Garagistry Meets John Hovas - At The Hemi Hideout

EVEN THE SMILES IN TEXAS ARE BIGGER HERE!
Southern Texas Classic Car collectors and Car Clubs probably already know of John Hovas' "Hemi Hideout". Still others worldwide may know of it, thanks to the Internet. Regardless, seeing is believing, and his facility and collection is anything except typical. By it's name, one would expect to see dozens of MOPAR Hemi's sitting side-by-side. There are nearly two dozen Hemi's inside, but so are farm tractors, motorcycles, antique gas pumps and more than 600 porcelain, painted and neon signs, some dating back to the early 1900's.
Located on his family's ranch a few miles west of Houston, one gets an idea of something special as you approach along his long driveway. Passing private fish ponds (with a catch & release policy for all fishermen with permission), the impressive 27,000 square foot Hemi Hideout can't be missed. Once you enter, the feeling of space and magnitude take on a whole new meaning. Featuring heavy Timberframe construction, the Hideout building is the largest of its kind in Texas. The Amish-inspired barn-like structure uses mortise and tenon joinery with all timber pieces secured together with oak dowels. Thankfully, the center copula rises 54' off the floor - the neon signs hung from the ceiling needed every inch to be well-displayed.
When asked what he considered himself to be - a collector, an investor, a professional collector, etc. - John acknowledged he is a "Caretaker"; a term we previously heard used by Tim Wellborn. "My goal is to pass my collection on to others in a condition equal to or better than I acquired it." Not surprising, perhaps due to their passion for MOPAR Hemi classic cars, John and Tim are well acquainted.

What was surprising, was the fact John looks at his classic car collection as the "other" collection - his real pride and passion lies in his fantastic collection or antique painted metal, porcelain, neon signs and gas pumps.
Attesting to the fact he describes himself as "a blue collar guy who got very lucky", his initial decision to buy a classic car (a 1970 Yellow Super Bee) was based on his desire to recapture a piece of his youth. "I once had a car identical to the one now sitting in the Hideout, and always wanted to have that car again. 

That opened the door for me to acquire a few more cars, but I noticed other collectors and collections would have car manufacturer or dealership signs, and they really finished off the presentation for me. Soon, I found myself seeking more and more signage, having it restored and placed throughout my building."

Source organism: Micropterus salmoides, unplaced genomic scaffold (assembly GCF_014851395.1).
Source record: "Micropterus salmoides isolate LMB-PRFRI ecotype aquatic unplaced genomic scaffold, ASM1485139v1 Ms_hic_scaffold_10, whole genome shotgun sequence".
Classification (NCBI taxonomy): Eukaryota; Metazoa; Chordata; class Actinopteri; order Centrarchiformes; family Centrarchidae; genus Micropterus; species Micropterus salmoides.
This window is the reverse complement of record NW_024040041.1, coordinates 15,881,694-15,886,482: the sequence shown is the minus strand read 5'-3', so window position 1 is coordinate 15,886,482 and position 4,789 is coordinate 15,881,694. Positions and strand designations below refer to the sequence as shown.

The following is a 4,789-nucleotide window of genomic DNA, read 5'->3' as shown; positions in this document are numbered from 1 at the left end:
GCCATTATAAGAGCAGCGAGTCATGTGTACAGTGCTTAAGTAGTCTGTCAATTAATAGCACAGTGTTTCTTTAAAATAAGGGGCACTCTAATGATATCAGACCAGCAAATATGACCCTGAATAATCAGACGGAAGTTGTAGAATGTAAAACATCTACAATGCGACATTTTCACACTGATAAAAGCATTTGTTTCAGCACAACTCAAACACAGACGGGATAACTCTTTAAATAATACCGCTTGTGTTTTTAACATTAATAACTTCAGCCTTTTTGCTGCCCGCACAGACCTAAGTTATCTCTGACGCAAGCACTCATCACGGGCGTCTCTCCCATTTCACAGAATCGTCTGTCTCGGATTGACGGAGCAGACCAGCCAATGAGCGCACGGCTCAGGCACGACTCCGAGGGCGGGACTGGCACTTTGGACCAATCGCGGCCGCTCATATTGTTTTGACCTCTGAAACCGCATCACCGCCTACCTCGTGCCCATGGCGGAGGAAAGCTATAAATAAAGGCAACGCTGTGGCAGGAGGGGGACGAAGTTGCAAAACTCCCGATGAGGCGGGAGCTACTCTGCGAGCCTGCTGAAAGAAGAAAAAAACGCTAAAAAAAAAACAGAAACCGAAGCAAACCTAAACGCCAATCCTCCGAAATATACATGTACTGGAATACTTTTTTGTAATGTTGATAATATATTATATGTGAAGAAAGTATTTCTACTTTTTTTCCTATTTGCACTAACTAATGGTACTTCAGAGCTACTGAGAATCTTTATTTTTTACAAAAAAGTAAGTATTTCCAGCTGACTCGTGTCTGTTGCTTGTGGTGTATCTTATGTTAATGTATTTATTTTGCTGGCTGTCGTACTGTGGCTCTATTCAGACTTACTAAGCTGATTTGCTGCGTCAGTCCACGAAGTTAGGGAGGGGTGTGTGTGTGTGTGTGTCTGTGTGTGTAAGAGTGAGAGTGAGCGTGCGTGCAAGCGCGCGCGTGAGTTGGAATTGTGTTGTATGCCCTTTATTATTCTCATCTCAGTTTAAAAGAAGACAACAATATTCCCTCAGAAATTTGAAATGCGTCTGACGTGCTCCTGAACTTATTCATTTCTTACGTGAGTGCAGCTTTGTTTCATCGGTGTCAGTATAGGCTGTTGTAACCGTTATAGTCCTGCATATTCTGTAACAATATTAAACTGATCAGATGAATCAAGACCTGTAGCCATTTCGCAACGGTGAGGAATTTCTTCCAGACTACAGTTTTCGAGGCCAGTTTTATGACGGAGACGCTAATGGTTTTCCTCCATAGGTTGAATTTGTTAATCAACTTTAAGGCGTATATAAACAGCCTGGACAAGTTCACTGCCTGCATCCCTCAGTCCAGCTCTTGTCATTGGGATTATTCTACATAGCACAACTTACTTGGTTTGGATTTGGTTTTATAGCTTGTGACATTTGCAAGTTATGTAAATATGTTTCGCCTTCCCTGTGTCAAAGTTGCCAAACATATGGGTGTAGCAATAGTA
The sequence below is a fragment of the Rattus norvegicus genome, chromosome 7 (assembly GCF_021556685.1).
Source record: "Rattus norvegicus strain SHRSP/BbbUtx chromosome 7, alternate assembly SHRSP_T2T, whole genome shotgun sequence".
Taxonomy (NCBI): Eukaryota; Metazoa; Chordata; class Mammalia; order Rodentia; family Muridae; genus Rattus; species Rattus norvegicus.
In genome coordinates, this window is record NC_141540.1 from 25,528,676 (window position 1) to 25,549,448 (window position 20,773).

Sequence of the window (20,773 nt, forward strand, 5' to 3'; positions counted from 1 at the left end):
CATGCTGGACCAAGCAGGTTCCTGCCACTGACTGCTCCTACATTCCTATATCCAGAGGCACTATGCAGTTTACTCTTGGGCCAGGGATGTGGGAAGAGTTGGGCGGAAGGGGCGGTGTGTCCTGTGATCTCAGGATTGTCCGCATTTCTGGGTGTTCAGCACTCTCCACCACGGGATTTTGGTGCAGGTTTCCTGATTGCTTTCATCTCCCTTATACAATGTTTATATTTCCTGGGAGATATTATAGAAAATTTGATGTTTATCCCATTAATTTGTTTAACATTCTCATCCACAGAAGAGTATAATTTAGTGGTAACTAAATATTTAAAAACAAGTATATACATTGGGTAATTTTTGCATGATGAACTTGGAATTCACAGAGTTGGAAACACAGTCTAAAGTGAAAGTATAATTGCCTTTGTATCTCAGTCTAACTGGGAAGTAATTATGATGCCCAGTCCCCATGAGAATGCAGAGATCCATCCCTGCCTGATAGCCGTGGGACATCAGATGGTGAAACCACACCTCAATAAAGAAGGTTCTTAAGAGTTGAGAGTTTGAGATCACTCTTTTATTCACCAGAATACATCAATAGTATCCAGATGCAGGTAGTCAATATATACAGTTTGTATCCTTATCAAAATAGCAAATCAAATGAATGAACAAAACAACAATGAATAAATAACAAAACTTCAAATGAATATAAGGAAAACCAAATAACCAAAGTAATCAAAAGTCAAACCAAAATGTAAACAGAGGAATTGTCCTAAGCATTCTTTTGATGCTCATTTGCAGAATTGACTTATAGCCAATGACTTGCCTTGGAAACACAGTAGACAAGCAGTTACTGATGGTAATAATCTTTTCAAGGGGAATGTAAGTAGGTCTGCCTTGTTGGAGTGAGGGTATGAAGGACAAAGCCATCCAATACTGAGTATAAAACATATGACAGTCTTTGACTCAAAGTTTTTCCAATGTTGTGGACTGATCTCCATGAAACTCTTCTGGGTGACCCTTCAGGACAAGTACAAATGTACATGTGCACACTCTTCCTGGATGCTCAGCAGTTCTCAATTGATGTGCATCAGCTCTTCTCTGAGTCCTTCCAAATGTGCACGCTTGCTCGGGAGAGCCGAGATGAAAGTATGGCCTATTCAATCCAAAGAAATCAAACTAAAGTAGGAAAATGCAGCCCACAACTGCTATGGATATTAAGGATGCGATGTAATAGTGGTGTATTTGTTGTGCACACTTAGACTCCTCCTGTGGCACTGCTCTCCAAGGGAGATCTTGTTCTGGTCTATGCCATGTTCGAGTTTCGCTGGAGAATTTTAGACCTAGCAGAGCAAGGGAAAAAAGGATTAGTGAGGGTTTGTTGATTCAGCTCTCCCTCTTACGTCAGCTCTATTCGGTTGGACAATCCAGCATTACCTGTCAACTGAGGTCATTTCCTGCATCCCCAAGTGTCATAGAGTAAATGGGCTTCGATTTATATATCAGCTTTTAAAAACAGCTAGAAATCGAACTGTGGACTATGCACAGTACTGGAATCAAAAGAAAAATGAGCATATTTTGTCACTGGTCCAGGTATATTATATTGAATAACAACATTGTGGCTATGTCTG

His modesty is genuine - he views himself as someone fortunate enough to acquire pieces with special memories or have an appeal for him, but does not view himself as anyone special or entitled to any special treatment. "To me, some of the greatest memories of another time in my life are held together by the music and the cars.  How much better can it get - classic rock n' roll and classic cars? And that gave me the idea for the Hemi Hideout  of today."

John is also very quick to point out that he could not have conceived and built his Hideout alone. Again, he shares credit with a special team that made this a reality. He credits Bill Seitz as his project coordinator and for his artistic contributions. Shelly Gates provided the interior design and is now the Hideout's Event Coordinator. Last, but certainly not least, was Don Looney for the architecture and landscape design. "All four of us are equally proud of what we achieved at the Hemi Hideout, and I am totally indebted to them for their dedication, creativity and pursuit of perfection." The Hemi Hideout is actually an event facility perfectly camouflaged as a classic car garage. Nested within the cars, bikes, pumps and signs is a perfect replica - and functioning - '50's era diner setting, a spacious and very inviting gathering area in front of a massive fireplace. 

Outside is a casual outdoor BBQ patio area where many regional car clubs have gathered. Just beyond the front entrance is a carefully designed water-feature with a mini-waterfall and lily ponds - perfect for many wedding pictures. And that's what the Hemi Hideout spends many hours fulfilling; an event facility for corporate, company, family, club or wedding events.

Want to come see the classic cars, no problem! Want to come and see the signage and other collectible memorabilia, absolutely. The Hemi Hideout is also a fully functioning "museum" open to the public. The only criteria is to call ahead to arrange for a visit without a conflict for a previously arranged private event.

"The smile I see on the faces of visitors as they first enter the Hideout is priceless! That's what gives me the most joy - watching someone recognize a sign they recall from a by-gone day and can't help but smile." John commented. 

Recycled 100 year old siding 
Before we left, John took us aside and pointed out a photograph of a building members of his family not only lived in, but some were born in. As a testament to the legacy of opportunities his family provided him, John bought the building and had the original and very worn 132 year old exterior siding carefully removed. That siding was then installed on several interior walls of the Hemi Hideout - reminding John his roots are always close-by.

John Hovas & The Hemi Hideout Elephant
As they say, "Texan's always do things bigger and better..." and we highly recommend you put the Hemi Hideout on your list of places to see and John Hovas as someone to meet.

To arrange a visit to the Hemi Hideout Contact: 
HemiHideout.com
John@hemihideout.com

Ya'all enjoy - ya-hear?


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